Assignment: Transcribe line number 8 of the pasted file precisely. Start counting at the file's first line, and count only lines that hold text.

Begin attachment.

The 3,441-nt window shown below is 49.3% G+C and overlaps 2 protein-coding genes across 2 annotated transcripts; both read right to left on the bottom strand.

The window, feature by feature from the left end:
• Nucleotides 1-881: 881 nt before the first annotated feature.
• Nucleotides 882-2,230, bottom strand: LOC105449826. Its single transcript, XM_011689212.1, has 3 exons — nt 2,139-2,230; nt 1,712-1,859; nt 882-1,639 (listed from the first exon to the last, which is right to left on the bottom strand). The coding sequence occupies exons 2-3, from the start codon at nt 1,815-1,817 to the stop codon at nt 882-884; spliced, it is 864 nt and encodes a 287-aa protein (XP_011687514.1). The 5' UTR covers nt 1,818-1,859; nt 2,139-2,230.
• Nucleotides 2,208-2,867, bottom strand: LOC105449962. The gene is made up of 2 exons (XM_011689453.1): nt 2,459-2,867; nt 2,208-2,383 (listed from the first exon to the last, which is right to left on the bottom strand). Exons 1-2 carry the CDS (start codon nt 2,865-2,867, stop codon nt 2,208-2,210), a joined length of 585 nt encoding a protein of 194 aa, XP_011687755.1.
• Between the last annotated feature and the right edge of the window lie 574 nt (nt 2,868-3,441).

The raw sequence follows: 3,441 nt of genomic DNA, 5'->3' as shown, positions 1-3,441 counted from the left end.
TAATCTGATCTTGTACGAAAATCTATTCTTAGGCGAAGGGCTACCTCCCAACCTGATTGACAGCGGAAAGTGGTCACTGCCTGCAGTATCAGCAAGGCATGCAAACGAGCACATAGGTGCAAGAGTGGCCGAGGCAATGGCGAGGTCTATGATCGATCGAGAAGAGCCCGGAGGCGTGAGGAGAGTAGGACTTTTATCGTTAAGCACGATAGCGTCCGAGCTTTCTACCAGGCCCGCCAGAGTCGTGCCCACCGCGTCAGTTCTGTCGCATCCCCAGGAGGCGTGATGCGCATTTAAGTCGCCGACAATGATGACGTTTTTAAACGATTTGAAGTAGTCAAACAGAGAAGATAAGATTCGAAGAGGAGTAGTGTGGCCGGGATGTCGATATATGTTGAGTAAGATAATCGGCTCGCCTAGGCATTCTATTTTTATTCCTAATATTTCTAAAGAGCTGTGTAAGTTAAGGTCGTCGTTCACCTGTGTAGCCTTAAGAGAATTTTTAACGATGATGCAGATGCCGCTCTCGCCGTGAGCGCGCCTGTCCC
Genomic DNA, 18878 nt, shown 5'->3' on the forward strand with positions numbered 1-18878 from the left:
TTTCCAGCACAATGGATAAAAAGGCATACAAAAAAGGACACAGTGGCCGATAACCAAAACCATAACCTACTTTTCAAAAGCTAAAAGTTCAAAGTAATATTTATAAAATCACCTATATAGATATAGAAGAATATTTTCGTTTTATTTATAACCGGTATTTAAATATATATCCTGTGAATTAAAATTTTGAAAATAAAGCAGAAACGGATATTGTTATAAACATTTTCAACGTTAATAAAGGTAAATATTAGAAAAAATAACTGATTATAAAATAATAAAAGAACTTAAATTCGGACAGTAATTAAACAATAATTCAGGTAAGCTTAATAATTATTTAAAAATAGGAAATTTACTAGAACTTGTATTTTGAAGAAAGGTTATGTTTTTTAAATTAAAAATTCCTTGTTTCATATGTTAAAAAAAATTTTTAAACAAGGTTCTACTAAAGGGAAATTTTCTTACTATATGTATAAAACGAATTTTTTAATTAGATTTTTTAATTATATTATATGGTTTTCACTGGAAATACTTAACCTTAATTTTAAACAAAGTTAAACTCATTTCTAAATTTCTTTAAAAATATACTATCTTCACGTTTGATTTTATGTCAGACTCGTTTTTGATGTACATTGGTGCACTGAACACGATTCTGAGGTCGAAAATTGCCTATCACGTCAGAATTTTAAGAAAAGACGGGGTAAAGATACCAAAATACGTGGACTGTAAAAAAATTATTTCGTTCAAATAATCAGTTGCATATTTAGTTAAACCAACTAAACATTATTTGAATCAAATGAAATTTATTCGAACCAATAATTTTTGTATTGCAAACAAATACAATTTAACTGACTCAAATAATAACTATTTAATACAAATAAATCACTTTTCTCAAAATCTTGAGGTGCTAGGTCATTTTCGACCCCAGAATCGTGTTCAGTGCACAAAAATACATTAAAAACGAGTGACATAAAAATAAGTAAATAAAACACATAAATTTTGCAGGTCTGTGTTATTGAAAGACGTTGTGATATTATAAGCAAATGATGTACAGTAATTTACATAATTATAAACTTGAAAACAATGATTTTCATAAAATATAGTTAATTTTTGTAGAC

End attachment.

TAATCTGATCTTGTACGAAAATCTATTCTTAGGCGAAGGGCTACCTCCCAACCTGATTGACAGCGGAAAGTGGTCACTGCCTGCAGTATCAGCAAGGCATGCAAACGAGCACATAGGTGCAAGAGTGGCCGAGGCAATGGCGAGGTCTATGATCGATCGAGAAGAGCCCGGAGGCGTGAGGAGAGTAGGACTTTTATCGTTAAGCACGATAGCGTCCGAGCTTTCTACCAGGCCCGCCAGAGTCGTGCCCACCGCGTCAGTTCTGTCGCATCCCCAGGAGGCGTGATGCGCATTTAAGTCGCCGACAATGATGACGTTTTTAAACGATTTGAAGTAGTCAAACAGAGAAGATAAGATTCGAAGAGGAGTAGTGTGGCCGGGATGTCGATATATGTTGAGTAAGATAATCGGCTCGCCTAGGCATTCTATTTTTATTCCTAATATTTCTAAAGAGCTGTGTAAGTTAAGGTCGTCGTTCACCTGTGTAGCCTTAAGAGAATTTTTAACGATGATGCAGATGCCGCTCTCGCCGTGAGCGCGCCTGTCCC